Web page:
Tim Pierce/FlickrLast fall, when many Democrats still hoped that the Occupy Wall Street movement would become a left-wing Tea Party, Massachusetts Senate candidate Elizabeth Warren seemed to be the politician best positioned to benefit from the support they could generate. Like the protesters, the Harvard Law professor was advocating for middle and working class Americans against Wall Street and the powers-that-be. When the movement was at its height, she openly sided with the thousands of people camping out and waving signs in Manhattan’s Zuccotti Park and on downtown plazas in other cities across the country. “I created much of the intellectual foundation for what they do,” Warren told the Daily Beast in October 2011. Warren continues to sound the same themes on the campaign trail. In late August, during a visit to Ramalho’s West End Gym, a landmark boxing club in working-class Lowell, the slim, 63-year-old Warren said, “I’ve never put on the gloves, but I’ve been fighting all my life… The reason I’m in this race is because working families… have been hammered for a generation now. That game is working for those who’ve got lots of power.”But something has happened to the courtship between the consumer advocate and the populist movement. Since she began campaigning in earnest this past spring, Warren has scrupulously avoided mentioning Occupy Wall Street. And for their part, the remnants of the movement have become estranged from the candidate who embodies their values as much as any mainstream politician can. What happened to this once promising relationship?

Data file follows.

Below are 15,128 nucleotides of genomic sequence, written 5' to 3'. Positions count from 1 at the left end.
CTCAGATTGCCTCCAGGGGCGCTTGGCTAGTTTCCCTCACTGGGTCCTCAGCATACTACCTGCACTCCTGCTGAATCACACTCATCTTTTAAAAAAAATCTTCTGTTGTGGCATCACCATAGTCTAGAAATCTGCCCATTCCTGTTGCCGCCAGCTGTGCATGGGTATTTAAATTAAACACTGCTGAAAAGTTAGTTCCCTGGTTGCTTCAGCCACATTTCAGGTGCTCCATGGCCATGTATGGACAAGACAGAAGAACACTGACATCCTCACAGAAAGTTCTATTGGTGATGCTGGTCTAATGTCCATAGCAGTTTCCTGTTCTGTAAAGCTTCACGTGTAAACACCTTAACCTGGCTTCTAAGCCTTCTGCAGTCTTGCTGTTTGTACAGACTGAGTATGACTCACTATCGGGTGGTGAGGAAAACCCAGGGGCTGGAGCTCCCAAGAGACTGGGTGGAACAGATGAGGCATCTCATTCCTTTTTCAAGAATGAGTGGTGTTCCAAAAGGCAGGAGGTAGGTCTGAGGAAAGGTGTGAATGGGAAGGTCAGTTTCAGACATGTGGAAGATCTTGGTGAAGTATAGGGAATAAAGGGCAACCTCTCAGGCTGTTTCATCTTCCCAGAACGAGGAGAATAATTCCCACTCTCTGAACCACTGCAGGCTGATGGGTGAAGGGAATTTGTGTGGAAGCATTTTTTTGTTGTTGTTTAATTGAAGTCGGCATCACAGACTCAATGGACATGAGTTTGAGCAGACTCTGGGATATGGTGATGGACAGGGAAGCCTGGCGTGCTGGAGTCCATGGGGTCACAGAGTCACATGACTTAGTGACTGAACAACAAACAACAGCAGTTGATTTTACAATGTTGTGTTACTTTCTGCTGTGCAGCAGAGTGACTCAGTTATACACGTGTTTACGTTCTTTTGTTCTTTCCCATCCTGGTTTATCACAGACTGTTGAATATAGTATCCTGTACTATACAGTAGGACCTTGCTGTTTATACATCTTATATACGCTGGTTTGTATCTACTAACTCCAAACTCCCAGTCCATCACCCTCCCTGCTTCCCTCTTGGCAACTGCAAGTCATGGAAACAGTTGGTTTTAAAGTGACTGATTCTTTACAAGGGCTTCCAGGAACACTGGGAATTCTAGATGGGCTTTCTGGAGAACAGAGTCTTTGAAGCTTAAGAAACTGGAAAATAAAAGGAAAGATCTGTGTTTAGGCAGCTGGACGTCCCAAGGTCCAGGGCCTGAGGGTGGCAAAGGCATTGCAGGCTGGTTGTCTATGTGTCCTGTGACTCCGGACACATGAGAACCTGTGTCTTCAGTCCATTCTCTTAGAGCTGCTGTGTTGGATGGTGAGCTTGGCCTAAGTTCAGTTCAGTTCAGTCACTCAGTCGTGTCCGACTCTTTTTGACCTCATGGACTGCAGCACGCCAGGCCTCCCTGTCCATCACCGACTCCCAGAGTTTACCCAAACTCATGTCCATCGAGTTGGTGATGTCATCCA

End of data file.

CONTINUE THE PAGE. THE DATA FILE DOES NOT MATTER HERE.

Twelve hours a day for several weeks now, supporters of Tim Burns, the GOP's candidate for Congress in Pennsylvania's Twelfth district, have staffed a call center in a mostly-vacant office building in downtown Washington, PA. Bundles of phone cables hang from the ceiling, and the walls are decorated with navy “Tim Burns for Congress” signs and an American flag.